Mirror, Mirror On The Wall: Is Confirmation Bias Skewing My Data-Driven Decisions?

Written by Ed Higdon on . Posted in Uncategorized


Retailers turn to big data as a source of objective information. Through numbers, companies can learn how well they stack up to their competition, the ways in which their customers think and approach the buying journey, and gain insight into hidden trends. Numbers themselves are objective. They have no bias or agenda. It is when humans begin to analyze those numbers and use them to drive decision making that things can become subjective. At the heart of that conundrum lies confirmation bias.

Confirmation bias is the conscious or unconscious tendency for a person to seek information that upholds their pre-existing opinions. It leads an individual to ignore information that does not support his or her viewpoints, whether that information is positive or negative. Confirmation bias can prevent us from considering critical information when making decisions, and that failure can lead to poor, ineffective or undesirable outcomes. The good news? Confirmation bias can be avoided, with a bit of practice.

How Can You Avoid Confirmation Bias?

Where any data reporting is involved, confirmation bias is sure to follow. It does not mean that the people looking at the data are manipulative or they cannot understand the information presented. It is merely human nature to seek and find information that supports our own beliefs.

Even though confirmation bias is in our nature, it is also critical to take steps to avoid that trap. The next time you look at your big data to answer questions and drive decisions, keep the following in mind:

  1. Ask the Right Question From the Start. Often, we phrase our questions in a way that allows us to get the answers we are seeking, regardless of what the data actually says. Start at the top to determine your overarching goals, and then decide precisely which key performance indicators (KPIs) must be measured in order to help you paint an accurate, objective picture.
  2. Check Your Ego at the Door. When it comes time to sit down and consume data and information, leave your ego behind. Nobody likes to be wrong, but nobody is right all of the time, either. Approach the exercise with the attitude that the truth is more important than being proven right.
  3. Actively Seek Differing Opinions. Always look at data with a group of peers. Specifically seek out those who disagree with you and ask them provide a detailed explanation of their reasoning, and then listen to and consider those viewpoints. Make the session about sharing ideas, not arguing or proving a case. A healthy discussion almost always leads to new insights.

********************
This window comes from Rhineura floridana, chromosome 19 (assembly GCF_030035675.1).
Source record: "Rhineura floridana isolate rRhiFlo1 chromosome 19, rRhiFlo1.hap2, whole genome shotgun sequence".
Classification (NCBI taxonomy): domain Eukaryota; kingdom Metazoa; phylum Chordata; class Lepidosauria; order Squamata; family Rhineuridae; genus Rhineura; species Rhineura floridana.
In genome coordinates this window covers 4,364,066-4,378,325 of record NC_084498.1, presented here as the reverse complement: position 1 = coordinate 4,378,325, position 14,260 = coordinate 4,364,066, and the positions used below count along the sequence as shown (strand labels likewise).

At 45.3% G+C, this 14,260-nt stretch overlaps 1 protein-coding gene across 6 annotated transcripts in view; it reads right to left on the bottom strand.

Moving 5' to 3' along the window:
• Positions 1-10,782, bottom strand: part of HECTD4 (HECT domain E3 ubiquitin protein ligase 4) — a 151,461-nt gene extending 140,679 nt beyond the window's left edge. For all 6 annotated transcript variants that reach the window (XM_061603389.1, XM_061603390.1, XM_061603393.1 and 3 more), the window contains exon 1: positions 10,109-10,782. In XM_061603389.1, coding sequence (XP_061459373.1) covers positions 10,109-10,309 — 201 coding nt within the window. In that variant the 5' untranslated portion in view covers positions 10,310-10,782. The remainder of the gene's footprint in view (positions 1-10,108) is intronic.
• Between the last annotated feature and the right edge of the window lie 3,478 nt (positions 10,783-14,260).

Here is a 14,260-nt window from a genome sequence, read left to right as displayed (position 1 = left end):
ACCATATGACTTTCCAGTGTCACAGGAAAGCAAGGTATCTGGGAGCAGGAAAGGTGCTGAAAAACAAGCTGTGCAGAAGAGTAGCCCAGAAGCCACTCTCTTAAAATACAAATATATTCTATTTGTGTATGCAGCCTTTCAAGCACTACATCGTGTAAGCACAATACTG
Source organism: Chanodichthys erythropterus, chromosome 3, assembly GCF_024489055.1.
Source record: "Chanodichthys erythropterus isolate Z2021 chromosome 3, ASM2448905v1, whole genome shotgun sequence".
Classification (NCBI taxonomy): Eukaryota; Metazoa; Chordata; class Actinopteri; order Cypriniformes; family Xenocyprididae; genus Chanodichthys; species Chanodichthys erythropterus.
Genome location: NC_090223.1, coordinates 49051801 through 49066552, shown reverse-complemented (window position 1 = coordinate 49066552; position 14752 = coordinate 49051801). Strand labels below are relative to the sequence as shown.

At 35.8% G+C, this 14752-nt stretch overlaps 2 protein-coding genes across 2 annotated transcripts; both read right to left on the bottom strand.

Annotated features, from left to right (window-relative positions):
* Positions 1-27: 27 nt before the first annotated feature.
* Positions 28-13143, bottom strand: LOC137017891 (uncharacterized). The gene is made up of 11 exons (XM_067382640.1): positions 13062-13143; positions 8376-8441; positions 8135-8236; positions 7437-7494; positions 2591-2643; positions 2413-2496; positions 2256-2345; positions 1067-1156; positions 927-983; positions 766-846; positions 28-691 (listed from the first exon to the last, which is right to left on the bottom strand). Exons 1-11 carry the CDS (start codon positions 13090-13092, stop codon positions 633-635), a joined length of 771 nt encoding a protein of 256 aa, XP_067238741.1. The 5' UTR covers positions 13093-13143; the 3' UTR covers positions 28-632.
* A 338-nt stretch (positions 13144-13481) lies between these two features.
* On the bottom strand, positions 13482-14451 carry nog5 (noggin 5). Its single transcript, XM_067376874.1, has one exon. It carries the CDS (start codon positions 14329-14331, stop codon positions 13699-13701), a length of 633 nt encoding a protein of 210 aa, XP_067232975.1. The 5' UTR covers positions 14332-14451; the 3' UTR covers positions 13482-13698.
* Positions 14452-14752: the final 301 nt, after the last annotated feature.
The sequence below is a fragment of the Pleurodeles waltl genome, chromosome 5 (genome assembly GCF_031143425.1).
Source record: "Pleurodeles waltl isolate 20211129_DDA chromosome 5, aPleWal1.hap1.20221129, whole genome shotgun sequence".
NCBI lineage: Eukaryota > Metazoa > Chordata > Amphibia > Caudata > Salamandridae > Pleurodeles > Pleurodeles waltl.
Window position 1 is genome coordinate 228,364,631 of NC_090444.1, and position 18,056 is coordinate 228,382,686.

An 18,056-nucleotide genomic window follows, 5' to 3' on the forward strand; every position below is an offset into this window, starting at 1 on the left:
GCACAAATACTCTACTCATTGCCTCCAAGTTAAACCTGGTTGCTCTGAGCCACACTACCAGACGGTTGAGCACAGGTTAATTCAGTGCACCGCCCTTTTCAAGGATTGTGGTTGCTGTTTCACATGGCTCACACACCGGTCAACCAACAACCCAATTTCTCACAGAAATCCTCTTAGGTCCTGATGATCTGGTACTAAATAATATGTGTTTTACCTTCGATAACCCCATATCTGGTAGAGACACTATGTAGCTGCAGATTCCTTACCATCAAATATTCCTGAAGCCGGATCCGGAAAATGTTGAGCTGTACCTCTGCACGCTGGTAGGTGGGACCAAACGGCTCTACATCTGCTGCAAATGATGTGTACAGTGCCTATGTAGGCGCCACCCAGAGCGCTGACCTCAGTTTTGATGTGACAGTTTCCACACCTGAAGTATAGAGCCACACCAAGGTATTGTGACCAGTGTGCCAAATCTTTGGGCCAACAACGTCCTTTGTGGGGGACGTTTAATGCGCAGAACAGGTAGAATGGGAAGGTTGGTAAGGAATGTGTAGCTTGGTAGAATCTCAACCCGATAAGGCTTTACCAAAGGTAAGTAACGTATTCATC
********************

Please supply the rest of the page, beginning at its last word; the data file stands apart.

4. Remove Caution From the Discussion. If you could make a decision based upon the data in front of you with absolutely no consequences, which track would you take? Caution and fear can often lead to confirmation bias.
  5. Put the Data Down. When you’ve had time to discuss the data with the group, give yourself time to mull over that discussion. Revisit the information after a day or two and see if you feel differently, or if you notice anything new.

Even The Best And Brightest Are Not Immune To Confirmation Bias

It is very easy to fall prey to confirmation bias. Even the world’s top scientists can allow their own biases to creep into their research. In 2015, Dr. John Ioannidis penned a paper entitled, Why Most Published Research Findings Are False, in which he examined confirmation bias among 49 highly regarded medical research findings. According to his paper, 45 of those widely accepted studies showed evidence of bias.

Even billionaire investor Warren Buffet is not immune to confirmation bias. According to Forbes, Buffet once wrote a piece for Fortune magazine where he discussed the lengths he goes to avoid such a bias, including aggressively seeking a variety of contradictory data and opinions before making any major investment decision.

In order for big data analytics strategies to be effective, leadership must respect the truth in the numbers and make decisions based upon that truth, rather than their expectations or their desires. It is not always easy to step outside ourselves and open our minds to differing opinions, but once you identify confirmation bias and take steps to avoid it, you will be able to make stronger, more objective decisions for your company.